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May sees off more Brexit challenges in Parliament

14 June 2018

Theresa May's government will collapse if MPs vote against her Brexit deal, a senior Tory has said.

After the vote, Mr Grieve told Sky News: "I've voted with the Government following a meeting with that our concerns will be addressed".

Asked about what had been promised, Mr Buckland, the solicitor general, said the government remained "open-minded" but he would not "blithely" commit to any changes until he had had those conversations.

On Wednesday, May had faced the prospect of losing a vote after rebels had indicated their support for a change introduced by the House of Lords to require ministers to report what efforts they had made to secure a customs union.

In a day of drama, May's position seemed suddenly weaker when junior justice minister Phillip Lee, who has always been critical of Brexit strategy, resigned and said he would vote against the government.

The House of Commons is debating a crucial bill to pave the way for Britain to exit the European Union next March.

Theresa May's landmark Brexit legislation returns to the House of Commons on Tuesday, with the 15 amendments added to it by the upper House of Lords mostly created to keep closer ties to the European Union and give Parliament more power over the divorce process.

Laura Smith, MP for Crewe and Nantwich, was among 15 Labour MPs who voted with Theresa May to reject the EEA amendment.

The first part of Grieve's plan means that if parliament votes against the government's deal, ministers have 21 days to come back with a plan of action, which must then be approved by a vote in parliament within seven days.

"Whatever we do, we're not going to reverse that [decision to leave the EU]", he said.

But she faces a gruelling bout of "parliamentary ping-pong" with the Lords, as the Bill bounces back and forth between the two Houses over the coming weeks.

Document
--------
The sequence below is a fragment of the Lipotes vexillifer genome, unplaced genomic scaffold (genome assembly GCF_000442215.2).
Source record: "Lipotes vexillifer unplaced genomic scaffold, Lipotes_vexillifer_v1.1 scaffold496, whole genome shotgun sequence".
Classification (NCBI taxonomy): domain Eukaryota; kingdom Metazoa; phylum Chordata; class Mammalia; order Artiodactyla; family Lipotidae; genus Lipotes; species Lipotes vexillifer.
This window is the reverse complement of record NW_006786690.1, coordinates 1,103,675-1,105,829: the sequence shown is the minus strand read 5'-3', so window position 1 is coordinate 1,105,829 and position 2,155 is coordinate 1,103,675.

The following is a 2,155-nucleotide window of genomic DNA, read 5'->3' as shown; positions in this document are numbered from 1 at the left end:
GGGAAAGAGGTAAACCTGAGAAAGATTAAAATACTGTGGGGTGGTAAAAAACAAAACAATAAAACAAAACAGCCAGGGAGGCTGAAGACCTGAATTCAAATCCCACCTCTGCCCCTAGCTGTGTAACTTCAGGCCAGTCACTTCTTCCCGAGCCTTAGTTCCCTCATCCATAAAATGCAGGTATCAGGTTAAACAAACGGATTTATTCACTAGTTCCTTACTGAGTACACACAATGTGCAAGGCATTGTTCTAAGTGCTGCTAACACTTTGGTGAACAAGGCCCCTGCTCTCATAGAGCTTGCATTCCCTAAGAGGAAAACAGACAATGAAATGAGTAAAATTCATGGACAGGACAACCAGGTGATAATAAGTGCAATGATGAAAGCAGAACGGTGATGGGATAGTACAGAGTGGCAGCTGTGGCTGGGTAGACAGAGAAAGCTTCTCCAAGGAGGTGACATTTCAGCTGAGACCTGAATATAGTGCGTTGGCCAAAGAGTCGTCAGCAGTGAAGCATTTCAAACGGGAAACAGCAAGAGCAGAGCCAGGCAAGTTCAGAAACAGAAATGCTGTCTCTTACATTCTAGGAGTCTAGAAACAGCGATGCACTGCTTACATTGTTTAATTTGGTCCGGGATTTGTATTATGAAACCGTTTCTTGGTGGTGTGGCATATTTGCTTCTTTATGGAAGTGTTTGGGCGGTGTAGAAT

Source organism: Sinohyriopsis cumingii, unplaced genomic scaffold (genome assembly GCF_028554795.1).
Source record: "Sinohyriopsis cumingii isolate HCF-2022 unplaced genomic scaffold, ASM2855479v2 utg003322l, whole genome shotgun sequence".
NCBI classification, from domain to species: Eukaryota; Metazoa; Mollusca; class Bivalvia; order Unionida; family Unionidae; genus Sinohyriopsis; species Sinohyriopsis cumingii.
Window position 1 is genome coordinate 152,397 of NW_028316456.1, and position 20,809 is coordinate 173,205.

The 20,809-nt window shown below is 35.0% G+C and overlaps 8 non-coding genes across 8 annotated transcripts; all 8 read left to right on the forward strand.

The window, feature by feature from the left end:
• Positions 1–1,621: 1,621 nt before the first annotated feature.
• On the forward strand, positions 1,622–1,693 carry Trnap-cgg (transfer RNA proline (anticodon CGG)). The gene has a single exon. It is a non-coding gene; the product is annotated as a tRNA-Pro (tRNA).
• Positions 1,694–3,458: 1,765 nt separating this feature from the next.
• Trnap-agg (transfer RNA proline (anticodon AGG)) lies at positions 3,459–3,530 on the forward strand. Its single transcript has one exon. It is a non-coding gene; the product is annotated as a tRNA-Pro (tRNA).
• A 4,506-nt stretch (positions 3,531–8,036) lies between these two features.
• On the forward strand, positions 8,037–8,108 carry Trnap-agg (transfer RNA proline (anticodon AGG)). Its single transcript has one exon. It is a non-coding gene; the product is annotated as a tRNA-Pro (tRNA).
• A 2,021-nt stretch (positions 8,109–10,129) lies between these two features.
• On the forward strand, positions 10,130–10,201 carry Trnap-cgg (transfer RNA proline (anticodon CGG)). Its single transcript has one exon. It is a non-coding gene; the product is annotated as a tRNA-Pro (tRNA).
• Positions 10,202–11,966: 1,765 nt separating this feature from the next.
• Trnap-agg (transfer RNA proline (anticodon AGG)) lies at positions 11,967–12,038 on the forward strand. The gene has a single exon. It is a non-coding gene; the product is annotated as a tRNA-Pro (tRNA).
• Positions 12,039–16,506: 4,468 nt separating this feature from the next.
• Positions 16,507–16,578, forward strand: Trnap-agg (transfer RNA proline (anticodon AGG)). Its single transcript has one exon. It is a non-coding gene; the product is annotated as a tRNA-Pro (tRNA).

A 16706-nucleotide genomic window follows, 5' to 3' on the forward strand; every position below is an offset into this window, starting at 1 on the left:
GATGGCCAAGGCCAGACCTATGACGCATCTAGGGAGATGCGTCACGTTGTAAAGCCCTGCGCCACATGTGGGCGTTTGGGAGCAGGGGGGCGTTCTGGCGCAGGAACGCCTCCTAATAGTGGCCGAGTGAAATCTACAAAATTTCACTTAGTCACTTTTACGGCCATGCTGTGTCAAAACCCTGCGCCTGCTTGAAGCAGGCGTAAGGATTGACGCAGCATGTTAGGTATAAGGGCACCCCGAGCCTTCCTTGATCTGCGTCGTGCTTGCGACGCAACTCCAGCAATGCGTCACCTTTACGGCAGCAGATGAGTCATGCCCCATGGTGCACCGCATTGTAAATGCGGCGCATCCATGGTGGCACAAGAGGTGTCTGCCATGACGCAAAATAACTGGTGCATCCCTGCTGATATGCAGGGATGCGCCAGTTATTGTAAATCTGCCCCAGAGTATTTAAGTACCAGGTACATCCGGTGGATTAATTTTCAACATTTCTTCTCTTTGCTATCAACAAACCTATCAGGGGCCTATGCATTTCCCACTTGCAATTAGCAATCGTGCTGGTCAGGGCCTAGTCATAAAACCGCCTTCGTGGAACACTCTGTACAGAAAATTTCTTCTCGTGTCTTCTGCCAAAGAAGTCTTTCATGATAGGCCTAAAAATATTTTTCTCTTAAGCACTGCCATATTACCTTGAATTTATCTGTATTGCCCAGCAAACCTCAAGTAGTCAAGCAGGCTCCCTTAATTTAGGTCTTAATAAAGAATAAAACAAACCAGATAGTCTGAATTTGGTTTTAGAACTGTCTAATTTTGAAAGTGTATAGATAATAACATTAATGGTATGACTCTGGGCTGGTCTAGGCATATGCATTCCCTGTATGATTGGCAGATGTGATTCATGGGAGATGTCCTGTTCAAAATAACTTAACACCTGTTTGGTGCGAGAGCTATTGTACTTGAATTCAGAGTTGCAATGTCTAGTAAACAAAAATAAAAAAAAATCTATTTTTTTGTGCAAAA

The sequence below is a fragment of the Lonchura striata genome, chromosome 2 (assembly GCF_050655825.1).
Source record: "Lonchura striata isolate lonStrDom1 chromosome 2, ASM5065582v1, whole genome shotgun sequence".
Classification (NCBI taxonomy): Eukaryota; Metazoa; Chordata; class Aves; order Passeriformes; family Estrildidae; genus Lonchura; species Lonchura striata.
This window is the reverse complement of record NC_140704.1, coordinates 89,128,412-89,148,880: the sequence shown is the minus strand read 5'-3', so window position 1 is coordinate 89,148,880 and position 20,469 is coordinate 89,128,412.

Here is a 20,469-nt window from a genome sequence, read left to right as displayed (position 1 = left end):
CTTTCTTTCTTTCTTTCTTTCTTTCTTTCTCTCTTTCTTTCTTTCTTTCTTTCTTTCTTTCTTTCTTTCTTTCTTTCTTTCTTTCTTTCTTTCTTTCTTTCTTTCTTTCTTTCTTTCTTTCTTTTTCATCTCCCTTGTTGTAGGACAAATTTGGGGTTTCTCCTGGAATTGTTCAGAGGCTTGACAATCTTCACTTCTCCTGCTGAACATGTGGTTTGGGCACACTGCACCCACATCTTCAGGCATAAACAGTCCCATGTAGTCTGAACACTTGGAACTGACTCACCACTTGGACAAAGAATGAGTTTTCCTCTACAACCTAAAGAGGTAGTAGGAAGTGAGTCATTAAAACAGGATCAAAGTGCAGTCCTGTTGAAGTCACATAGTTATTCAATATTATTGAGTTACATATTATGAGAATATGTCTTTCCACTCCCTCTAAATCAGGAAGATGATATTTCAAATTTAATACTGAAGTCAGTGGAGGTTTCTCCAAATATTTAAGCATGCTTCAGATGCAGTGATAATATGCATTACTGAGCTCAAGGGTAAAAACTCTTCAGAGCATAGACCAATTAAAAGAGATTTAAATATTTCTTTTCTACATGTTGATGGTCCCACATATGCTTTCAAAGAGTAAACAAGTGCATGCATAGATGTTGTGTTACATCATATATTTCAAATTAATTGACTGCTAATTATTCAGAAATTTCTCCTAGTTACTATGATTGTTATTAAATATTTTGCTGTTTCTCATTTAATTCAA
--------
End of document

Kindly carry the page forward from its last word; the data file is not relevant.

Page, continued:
DIVIDED Corbyn told his MPs to abstain on the House of Lords amendment
PARLIAMENT TV DIVIDED Corbyn told his MPs to abstain on the House of Lords amendment

He joined four other Labour MPs who quit the party's frontbench to back an amendment from the House of Lords that would keep the United Kingdom in the EEA.

Labour's Brexit policy chief, Keir Starmer, said May had been forced to avoid a "humiliating defeat" and "to enter negotiations with her backbenchers".

She added: "I can not countenance parliament being able to overturn the will of the British people".

On Tuesday, May averted a potentially devastating defeat by convincing the group - who were prepared to vote her down - to discuss new wording of what it would take for Parliament to grab control of the Brexit process. View of Lab MPs is clear, we don't want a hard Brexit'.

May objected to the amendment - inserted by the House of Lords - because she said it would tie her hands in the negotiation.

May's government is divided between Brexit-backing ministers such as Foreign Secretary Boris Johnson who support a clean break with the European Union, and those such as Treasury chief Philip Hammond who want to keep closely aligned to the bloc, Britain's biggest trading partner.

"We will wait and see the details of this concession and will hold ministers to account to ensure it lives up to the promises they have made to Parliament".

"Time will tell as to whether this is just another attempt to buy off the rebels or a real attempt at consensus".

Ukip leader Gerard Batten said: "The only "meaningful vote" was the verdict of the people in referendum of 23rd June 2016".

Senior Tory Nigel Evans added: 'Bracknell folk voted out by a greater margin than the United Kingdom - we all stood on a manifesto only a year ago to deliver brexit and that is what the people now expect.

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May sees off more Brexit challenges in Parliament